In sales, as in life, many a person throws in the towel after failure, not realizing that failure is actually an inevitable outcome of the innovative. Thomas Edison is reported to have had more than 1000 failures before finally inventing a practical electric light bulb. Aptly, he said, "Many of life's failures are people who did not realize how close they were to success when they gave up."
Those afraid to fail often avoid innovation and the risks associated with it. They never realize their true potential, as only through failure can we improve. Personally, some of my worst sales calls were the precursor to the most fundamental and creative shifts in my sales strategy that allow for the success I realize today.
Six Sigma is built on the principle of continuous improvement, which cannot co-exist with a fear of failure. The idea is to test your new ideas on a small scale where possible to limit your financial risk. Then realize any failure quickly, assess the cause, quickly adapt, and create again. Here's how this translates to the sales profession.
Look at failure as a great teacher. Bill Gates said, "Success is a lousy teacher. It seduces smart people into thinking they can't lose." Successful people don't particularly like failure, but they handle it differently than their less successful counterparts. The failure doesn't shatter them; they use it as fuel to uncover what didn't work and how to fix it. It lights their proverbial fire.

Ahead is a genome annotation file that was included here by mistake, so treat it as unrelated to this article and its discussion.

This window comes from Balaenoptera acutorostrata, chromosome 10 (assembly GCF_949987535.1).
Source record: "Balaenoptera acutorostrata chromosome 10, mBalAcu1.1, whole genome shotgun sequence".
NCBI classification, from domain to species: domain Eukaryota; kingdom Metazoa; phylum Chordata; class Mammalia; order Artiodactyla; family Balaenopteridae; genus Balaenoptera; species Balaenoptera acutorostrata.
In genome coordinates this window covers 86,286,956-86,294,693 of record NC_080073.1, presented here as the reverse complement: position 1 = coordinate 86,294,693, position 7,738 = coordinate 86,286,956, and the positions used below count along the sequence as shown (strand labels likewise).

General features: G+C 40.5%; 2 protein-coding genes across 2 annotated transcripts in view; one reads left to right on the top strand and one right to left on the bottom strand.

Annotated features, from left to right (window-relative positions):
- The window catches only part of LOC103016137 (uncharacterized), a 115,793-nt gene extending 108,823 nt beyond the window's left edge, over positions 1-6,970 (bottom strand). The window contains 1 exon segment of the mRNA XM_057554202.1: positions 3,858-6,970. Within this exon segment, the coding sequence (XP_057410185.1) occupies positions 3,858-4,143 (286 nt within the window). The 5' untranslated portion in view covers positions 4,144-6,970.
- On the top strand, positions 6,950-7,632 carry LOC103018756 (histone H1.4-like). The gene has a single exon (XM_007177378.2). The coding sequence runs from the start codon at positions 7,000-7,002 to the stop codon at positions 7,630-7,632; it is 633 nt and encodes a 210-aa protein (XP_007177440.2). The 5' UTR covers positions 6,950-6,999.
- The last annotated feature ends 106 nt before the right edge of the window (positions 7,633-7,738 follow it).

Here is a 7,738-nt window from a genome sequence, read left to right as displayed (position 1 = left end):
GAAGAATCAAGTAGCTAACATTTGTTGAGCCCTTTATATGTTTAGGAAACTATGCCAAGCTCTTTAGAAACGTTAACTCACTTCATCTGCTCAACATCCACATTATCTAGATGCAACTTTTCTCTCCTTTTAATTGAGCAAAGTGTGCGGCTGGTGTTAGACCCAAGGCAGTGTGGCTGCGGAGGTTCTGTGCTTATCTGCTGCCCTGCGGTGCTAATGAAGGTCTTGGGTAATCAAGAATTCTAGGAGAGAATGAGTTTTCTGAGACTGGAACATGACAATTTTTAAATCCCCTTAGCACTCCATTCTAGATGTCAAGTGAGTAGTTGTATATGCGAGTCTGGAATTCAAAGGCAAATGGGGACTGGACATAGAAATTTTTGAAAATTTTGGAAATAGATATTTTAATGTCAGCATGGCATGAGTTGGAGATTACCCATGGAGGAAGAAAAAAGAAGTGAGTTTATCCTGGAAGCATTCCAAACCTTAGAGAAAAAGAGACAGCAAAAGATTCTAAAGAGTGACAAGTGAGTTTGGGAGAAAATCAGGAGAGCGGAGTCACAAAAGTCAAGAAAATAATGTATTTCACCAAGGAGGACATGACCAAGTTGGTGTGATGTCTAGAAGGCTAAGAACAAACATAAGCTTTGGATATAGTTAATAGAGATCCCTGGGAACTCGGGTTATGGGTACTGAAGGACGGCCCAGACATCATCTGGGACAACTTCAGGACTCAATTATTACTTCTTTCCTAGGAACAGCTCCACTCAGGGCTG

Dive in headfirst. If you have cold call reluctance, make it the first thing you tackle at the top of every day and find an accountability partner to ensure you stay the course. Consider setting this seemingly ridiculous objective: ensure that you fail as miserably as you can at your first three calls of every day until that call reluctance is gone. Not only will it demonstrate your ability to survive failure, but you'll also learn something along the way.
Never mistake rejection for failure. Successful salespeople welcome a quick "no," if that "no" is because of a prospect's genuine lack of need for what they are selling. It gives that sales rep the ever-valuable gift of time to move on and focus on qualified prospects.
If you are unsure if you have the risk tolerance to embrace the failure that accompanies innovation, consider the tragic tale of Eastman Kodak. Once a dominant market leader, this company opted to play it safe and focus on its core film business, failing to evolve and capitalize on digital camera technology. In 2012, the company filed for bankruptcy. In product development as in sales, sitting still equates to falling behind.
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